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Playing Tips

  • June 2021, Playing Tips: Policing the Posture

    SBO Staff | June 11, 2021When students sit up, their chest cavity will be more open and allow them to take in even more air. To demonstrate this, hold up an empty disposable 12oz plastic water bottle, which represents their lungs. Squeeze the water bottle with your hand to resemble our lungs when we are sitting with poor posture. With […] Read More...
  • Clarinet “B for Bulls Eye and Both Pinkies”

    SBO Staff | April 6, 2021To accelerate learning for B above the break, I put 1/4” round color coding labels on both pinky keys. Students learn that B is the bulls eye of the music staff and played with both pinkies’. Michel Nadeau Burr Intermediate School East Northport, NY   For a PDF of this playing tip, with SBO’s Tone […] Read More...
  • Practice Stretching

    Mike Lawson | January 8, 2016Tip: I always start my practice with a stretch of my hand. By doing this, I can play more efficiently and easily with my hand not cramping up. To protect my hand from any strain, I also rub out my hand when I am through. Nicole Reed Bartlett High School Anchorage, Alaska Read More...
  • Playing Tip of The Month: Play it Again!

    Mike Lawson | December 11, 2015Play it again! Often in rehearsal, we are quick to stop playing and “fix” something. Many times, simply playing a passage again and getting some repetitions in will “fix” the problem we wanted to stop and work on. Our students can “iron out the kinks” pretty well themselves if we give them the time and […] Read More...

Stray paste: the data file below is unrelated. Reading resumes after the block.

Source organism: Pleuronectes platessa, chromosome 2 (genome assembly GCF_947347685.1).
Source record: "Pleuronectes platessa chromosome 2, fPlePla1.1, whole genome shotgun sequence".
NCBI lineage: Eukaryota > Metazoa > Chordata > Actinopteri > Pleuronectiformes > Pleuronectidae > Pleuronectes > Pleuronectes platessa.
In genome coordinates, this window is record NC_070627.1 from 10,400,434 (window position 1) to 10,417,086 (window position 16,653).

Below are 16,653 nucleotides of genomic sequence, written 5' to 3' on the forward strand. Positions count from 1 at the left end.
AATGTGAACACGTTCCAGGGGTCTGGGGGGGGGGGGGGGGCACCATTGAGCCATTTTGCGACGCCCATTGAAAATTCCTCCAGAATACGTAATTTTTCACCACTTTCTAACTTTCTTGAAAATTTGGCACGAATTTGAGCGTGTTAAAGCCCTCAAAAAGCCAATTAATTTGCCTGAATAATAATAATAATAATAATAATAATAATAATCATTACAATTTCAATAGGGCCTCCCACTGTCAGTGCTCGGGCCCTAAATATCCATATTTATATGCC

• A Long Tone Warming Up in Half Steps

    Mike Lawson | September 15, 2015

    For a well-rounded tone quality, I am convinced you need to warm-up the band always using long tones from B flat concert and play half steps down to low F concert and back up using half steps. It results in better tone and better tuning. It’s simple, but it works over a period of time.

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  • Playing Tips: Keep the Tips Close

    Mike Lawson | November 23, 2014

    To ensure young percussionists are playing with their stick beads close together, take a quarter or a fifty-cent piece and place it directly in the center of the drum head. Then take a pencil and trace a circle around the coin so your students can see the circle when they start to play. Instruct them to play within the circle. This will train them to play with their stick beads close together. This produces a more consistent sound on the drum. You can also draw a circle toward the front edge of the drum head for softer playing zones.”

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